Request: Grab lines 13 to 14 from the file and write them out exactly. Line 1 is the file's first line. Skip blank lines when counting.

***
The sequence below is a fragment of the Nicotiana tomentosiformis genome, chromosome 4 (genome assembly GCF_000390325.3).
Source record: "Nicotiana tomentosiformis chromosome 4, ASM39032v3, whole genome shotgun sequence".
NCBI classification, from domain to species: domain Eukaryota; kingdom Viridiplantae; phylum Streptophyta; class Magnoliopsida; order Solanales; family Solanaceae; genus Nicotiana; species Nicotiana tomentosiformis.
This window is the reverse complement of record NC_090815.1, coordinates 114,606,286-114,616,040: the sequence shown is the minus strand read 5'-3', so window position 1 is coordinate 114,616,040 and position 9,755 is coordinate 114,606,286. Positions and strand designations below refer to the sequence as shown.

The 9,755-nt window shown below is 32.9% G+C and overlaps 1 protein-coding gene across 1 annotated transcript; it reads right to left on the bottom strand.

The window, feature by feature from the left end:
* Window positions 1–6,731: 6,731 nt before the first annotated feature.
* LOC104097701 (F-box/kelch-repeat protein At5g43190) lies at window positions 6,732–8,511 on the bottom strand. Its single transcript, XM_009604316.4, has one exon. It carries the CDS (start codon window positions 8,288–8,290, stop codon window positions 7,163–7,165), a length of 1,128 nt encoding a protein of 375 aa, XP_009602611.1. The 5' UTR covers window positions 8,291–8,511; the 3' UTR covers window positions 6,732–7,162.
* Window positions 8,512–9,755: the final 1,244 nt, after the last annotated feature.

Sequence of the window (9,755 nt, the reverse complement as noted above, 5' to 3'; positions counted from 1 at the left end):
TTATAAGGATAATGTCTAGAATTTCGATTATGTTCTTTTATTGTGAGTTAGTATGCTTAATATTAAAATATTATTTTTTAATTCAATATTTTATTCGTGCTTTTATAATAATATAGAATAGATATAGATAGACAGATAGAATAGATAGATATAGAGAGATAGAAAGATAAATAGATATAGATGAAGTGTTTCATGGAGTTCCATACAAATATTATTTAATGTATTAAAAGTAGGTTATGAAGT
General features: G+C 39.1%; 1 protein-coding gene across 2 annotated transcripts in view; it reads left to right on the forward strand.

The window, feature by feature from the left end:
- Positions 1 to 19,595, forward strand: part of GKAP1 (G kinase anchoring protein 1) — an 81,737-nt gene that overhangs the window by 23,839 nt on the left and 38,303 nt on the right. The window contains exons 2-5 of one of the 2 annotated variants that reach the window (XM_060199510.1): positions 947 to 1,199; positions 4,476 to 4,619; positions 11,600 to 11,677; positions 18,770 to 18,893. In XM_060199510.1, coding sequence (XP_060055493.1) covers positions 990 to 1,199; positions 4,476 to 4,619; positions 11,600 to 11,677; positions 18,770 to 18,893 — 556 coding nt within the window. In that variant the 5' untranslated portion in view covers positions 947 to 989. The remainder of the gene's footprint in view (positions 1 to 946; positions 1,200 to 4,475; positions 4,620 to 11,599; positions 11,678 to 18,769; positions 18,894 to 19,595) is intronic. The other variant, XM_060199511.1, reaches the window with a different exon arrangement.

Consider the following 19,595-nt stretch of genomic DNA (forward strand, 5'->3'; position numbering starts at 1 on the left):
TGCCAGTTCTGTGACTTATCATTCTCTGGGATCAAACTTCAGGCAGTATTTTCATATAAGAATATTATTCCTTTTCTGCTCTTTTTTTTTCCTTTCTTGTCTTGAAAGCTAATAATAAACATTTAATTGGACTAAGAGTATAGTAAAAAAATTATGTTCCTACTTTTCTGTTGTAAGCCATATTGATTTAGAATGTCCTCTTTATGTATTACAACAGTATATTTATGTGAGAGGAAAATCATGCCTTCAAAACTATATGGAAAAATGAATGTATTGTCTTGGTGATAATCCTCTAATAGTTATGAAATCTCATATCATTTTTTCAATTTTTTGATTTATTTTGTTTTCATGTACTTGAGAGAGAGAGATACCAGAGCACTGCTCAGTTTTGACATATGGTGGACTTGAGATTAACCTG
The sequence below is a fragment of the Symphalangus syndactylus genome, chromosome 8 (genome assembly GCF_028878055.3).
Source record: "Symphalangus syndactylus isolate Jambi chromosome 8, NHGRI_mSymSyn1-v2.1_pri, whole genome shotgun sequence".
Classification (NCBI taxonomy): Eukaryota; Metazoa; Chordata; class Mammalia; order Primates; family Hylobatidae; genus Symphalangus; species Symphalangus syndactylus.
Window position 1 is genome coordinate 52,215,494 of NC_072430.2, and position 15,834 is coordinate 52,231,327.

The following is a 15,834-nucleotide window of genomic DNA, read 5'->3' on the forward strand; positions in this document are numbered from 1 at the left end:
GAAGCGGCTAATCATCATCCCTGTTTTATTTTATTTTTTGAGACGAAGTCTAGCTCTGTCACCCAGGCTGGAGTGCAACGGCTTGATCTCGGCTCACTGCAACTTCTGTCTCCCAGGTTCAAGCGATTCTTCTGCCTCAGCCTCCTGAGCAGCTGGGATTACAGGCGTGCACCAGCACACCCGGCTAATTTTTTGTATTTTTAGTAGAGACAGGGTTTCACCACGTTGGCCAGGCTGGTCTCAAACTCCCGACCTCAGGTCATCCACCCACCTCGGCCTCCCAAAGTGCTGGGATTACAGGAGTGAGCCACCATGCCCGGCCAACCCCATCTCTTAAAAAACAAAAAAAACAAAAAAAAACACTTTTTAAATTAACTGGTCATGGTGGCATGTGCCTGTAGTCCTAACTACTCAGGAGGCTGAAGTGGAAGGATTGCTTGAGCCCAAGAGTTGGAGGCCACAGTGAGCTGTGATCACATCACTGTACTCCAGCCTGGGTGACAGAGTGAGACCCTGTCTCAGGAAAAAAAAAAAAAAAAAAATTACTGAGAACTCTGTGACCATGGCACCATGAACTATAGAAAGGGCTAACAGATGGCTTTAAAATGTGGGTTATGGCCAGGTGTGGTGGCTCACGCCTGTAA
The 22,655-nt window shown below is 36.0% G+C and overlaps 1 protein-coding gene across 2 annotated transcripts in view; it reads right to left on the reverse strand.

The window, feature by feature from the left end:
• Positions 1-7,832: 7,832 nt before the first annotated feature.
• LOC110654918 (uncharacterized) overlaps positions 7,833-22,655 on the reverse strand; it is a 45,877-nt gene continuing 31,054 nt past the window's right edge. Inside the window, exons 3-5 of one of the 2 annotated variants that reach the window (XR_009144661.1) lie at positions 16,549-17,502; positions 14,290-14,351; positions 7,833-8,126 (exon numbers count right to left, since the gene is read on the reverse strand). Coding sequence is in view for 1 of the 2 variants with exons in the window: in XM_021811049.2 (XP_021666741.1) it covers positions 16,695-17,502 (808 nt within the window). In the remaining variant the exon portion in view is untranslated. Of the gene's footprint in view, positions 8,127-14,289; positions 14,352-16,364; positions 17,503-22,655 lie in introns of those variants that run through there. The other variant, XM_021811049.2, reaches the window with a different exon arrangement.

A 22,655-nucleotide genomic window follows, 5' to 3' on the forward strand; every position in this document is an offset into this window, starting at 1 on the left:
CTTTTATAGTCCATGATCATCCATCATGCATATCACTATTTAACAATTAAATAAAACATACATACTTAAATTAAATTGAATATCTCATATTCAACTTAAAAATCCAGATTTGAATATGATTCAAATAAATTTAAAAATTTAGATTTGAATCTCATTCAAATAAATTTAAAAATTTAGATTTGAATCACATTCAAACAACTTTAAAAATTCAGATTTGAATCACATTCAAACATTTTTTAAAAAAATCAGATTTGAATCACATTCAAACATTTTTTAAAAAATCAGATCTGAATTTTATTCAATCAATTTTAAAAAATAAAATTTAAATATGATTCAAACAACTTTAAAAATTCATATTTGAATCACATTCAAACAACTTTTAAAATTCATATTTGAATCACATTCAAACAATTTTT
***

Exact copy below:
The window, feature by feature from the left end:
- Positions 1 to 19,595, forward strand: part of GKAP1 (G kinase anchoring protein 1) — an 81,737-nt gene that overhangs the window by 23,839 nt on the left and 38,303 nt on the right. The window contains exons 2-5 of one of the 2 annotated variants that reach the window (XM_060199510.1): positions 947 to 1,199; positions 4,476 to 4,619; positions 11,600 to 11,677; positions 18,770 to 18,893. In XM_060199510.1, coding sequence (XP_060055493.1) covers positions 990 to 1,199; positions 4,476 to 4,619; positions 11,600 to 11,677; positions 18,770 to 18,893 — 556 coding nt within the window. In that variant the 5' untranslated portion in view covers positions 947 to 989. The remainder of the gene's footprint in view (positions 1 to 946; positions 1,200 to 4,475; positions 4,620 to 11,599; positions 11,678 to 18,769; positions 18,894 to 19,595) is intronic. The other variant, XM_060199511.1, reaches the window with a different exon arrangement.